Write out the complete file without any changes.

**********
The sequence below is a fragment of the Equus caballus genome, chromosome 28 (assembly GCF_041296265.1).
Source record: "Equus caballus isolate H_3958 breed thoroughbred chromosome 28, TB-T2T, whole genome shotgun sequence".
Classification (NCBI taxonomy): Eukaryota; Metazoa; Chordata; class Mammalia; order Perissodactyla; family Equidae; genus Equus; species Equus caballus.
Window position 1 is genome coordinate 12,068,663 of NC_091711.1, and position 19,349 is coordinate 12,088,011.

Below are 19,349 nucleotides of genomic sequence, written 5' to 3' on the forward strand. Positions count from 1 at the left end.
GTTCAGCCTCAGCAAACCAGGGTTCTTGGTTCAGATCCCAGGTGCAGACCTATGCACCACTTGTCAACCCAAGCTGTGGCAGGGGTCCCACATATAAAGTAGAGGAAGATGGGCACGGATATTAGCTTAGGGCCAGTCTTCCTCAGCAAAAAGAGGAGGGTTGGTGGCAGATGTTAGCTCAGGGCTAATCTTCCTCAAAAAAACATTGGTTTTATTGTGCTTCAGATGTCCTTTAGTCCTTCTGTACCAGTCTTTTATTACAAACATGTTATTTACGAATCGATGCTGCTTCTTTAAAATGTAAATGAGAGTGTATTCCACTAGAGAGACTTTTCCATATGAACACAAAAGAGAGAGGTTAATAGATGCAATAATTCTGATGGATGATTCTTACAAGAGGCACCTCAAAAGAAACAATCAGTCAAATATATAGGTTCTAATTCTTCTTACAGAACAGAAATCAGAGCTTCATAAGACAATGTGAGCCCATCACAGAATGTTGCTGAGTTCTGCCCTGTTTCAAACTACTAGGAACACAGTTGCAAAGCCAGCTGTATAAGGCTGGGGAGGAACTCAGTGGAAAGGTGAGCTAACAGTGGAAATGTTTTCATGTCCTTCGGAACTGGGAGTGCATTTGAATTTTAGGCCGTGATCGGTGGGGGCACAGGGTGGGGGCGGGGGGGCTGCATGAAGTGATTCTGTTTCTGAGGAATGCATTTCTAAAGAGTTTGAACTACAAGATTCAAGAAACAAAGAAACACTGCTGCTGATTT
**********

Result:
The sequence below is a fragment of the Equus caballus genome, chromosome 28 (assembly GCF_041296265.1).
Source record: "Equus caballus isolate H_3958 breed thoroughbred chromosome 28, TB-T2T, whole genome shotgun sequence".
Classification (NCBI taxonomy): Eukaryota; Metazoa; Chordata; class Mammalia; order Perissodactyla; family Equidae; genus Equus; species Equus caballus.
Window position 1 is genome coordinate 12,068,663 of NC_091711.1, and position 19,349 is coordinate 12,088,011.

Below are 19,349 nucleotides of genomic sequence, written 5' to 3' on the forward strand. Positions count from 1 at the left end.
GTTCAGCCTCAGCAAACCAGGGTTCTTGGTTCAGATCCCAGGTGCAGACCTATGCACCACTTGTCAACCCAAGCTGTGGCAGGGGTCCCACATATAAAGTAGAGGAAGATGGGCACGGATATTAGCTTAGGGCCAGTCTTCCTCAGCAAAAAGAGGAGGGTTGGTGGCAGATGTTAGCTCAGGGCTAATCTTCCTCAAAAAAACATTGGTTTTATTGTGCTTCAGATGTCCTTTAGTCCTTCTGTACCAGTCTTTTATTACAAACATGTTATTTACGAATCGATGCTGCTTCTTTAAAATGTAAATGAGAGTGTATTCCACTAGAGAGACTTTTCCATATGAACACAAAAGAGAGAGGTTAATAGATGCAATAATTCTGATGGATGATTCTTACAAGAGGCACCTCAAAAGAAACAATCAGTCAAATATATAGGTTCTAATTCTTCTTACAGAACAGAAATCAGAGCTTCATAAGACAATGTGAGCCCATCACAGAATGTTGCTGAGTTCTGCCCTGTTTCAAACTACTAGGAACACAGTTGCAAAGCCAGCTGTATAAGGCTGGGGAGGAACTCAGTGGAAAGGTGAGCTAACAGTGGAAATGTTTTCATGTCCTTCGGAACTGGGAGTGCATTTGAATTTTAGGCCGTGATCGGTGGGGGCACAGGGTGGGGGCGGGGGGGCTGCATGAAGTGATTCTGTTTCTGAGGAATGCATTTCTAAAGAGTTTGAACTACAAGATTCAAGAAACAAAGAAACACTGCTGCTGATTT